Paediatricians are calling on the Government to abolish Direct Provision and place families in more child appropriate accommodation.

A new report by the Faculty of Paediatrics at the Royal College of Physicians of Ireland says the facilities have a hugely negative impact on a child's wellbeing that may impact on mental health in adulthood.

Paediatricians say almost 1,800 children were living in Direct Provision last year and more than one-in-five applications for international protection were made by minors.

The Dean of the Faculty of Paediatrics at the RCPI said these children are at higher risk of physical and mental health problems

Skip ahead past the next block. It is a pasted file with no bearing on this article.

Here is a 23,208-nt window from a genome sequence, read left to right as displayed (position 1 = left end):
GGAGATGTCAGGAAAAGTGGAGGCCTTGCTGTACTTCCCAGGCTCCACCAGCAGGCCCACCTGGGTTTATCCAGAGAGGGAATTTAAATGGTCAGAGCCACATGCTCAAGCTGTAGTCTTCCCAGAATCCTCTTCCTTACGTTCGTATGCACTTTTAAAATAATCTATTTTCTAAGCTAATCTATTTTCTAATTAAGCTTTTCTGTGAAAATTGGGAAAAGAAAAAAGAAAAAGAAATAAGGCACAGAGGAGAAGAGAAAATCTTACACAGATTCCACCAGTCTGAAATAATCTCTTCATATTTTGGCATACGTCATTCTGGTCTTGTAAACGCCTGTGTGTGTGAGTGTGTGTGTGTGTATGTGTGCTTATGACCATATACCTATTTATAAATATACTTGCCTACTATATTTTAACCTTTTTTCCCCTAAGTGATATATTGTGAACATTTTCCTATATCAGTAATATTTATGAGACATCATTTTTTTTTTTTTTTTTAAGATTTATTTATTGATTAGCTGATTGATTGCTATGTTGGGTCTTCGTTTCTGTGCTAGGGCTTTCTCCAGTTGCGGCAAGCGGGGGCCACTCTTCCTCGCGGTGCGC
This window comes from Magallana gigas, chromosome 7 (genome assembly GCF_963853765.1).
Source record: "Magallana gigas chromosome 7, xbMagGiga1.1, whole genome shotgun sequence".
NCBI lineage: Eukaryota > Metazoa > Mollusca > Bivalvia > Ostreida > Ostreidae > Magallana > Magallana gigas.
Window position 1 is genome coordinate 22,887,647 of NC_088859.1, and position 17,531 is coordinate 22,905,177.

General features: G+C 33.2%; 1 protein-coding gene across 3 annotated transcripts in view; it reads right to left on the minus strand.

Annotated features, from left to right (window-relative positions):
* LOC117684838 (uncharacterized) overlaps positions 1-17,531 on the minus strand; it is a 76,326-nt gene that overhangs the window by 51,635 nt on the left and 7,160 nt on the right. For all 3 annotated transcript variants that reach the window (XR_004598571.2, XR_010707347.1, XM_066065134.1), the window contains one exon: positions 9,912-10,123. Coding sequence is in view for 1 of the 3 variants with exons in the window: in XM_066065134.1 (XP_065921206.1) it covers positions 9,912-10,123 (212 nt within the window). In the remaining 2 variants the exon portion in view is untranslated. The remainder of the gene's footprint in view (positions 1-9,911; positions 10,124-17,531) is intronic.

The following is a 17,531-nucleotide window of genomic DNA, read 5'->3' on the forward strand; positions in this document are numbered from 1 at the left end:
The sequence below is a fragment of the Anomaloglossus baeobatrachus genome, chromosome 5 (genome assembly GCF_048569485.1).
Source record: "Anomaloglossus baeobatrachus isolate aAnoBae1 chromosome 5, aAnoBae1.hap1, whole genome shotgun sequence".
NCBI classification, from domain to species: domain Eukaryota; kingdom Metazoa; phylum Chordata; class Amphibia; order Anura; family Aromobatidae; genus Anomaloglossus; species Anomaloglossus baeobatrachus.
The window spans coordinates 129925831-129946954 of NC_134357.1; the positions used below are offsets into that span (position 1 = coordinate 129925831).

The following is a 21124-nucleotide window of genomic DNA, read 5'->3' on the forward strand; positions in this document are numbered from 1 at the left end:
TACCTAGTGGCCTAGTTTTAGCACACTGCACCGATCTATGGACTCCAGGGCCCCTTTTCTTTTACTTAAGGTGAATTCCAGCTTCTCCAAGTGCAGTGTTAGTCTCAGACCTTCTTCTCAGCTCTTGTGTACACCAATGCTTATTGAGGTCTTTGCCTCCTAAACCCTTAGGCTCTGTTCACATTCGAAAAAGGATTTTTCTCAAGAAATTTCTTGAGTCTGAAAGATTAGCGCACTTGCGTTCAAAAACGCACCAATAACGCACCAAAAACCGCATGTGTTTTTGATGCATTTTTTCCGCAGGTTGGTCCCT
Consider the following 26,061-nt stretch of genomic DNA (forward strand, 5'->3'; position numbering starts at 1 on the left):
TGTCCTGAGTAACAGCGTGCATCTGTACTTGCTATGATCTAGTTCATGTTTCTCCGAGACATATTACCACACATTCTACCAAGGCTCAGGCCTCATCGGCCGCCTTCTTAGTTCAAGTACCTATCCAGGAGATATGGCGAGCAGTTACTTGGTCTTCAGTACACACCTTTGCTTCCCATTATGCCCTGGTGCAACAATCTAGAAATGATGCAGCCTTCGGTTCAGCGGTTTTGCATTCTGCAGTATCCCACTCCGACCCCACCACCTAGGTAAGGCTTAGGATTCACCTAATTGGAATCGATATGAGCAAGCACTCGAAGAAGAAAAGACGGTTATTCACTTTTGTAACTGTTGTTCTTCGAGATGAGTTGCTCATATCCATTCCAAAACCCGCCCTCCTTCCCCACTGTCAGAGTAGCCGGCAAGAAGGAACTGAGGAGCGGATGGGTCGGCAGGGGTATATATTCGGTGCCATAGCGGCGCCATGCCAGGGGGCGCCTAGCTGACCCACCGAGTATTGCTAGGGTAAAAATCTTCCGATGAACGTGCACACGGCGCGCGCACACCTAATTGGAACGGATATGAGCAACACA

Dr Ellen Crushell said Direct Provision has to be abolished and families should be placed in community based, family friendly housing.

The report outlines a number of actions that should be taken in the interim.

These include own-door accommodation and a private living space for families, along with improved access to psychological services throughout the country and funding for additional vaccinations.

The paediatricians say, as healthcare professionals, they need to advocate for vulnerable marginalised children.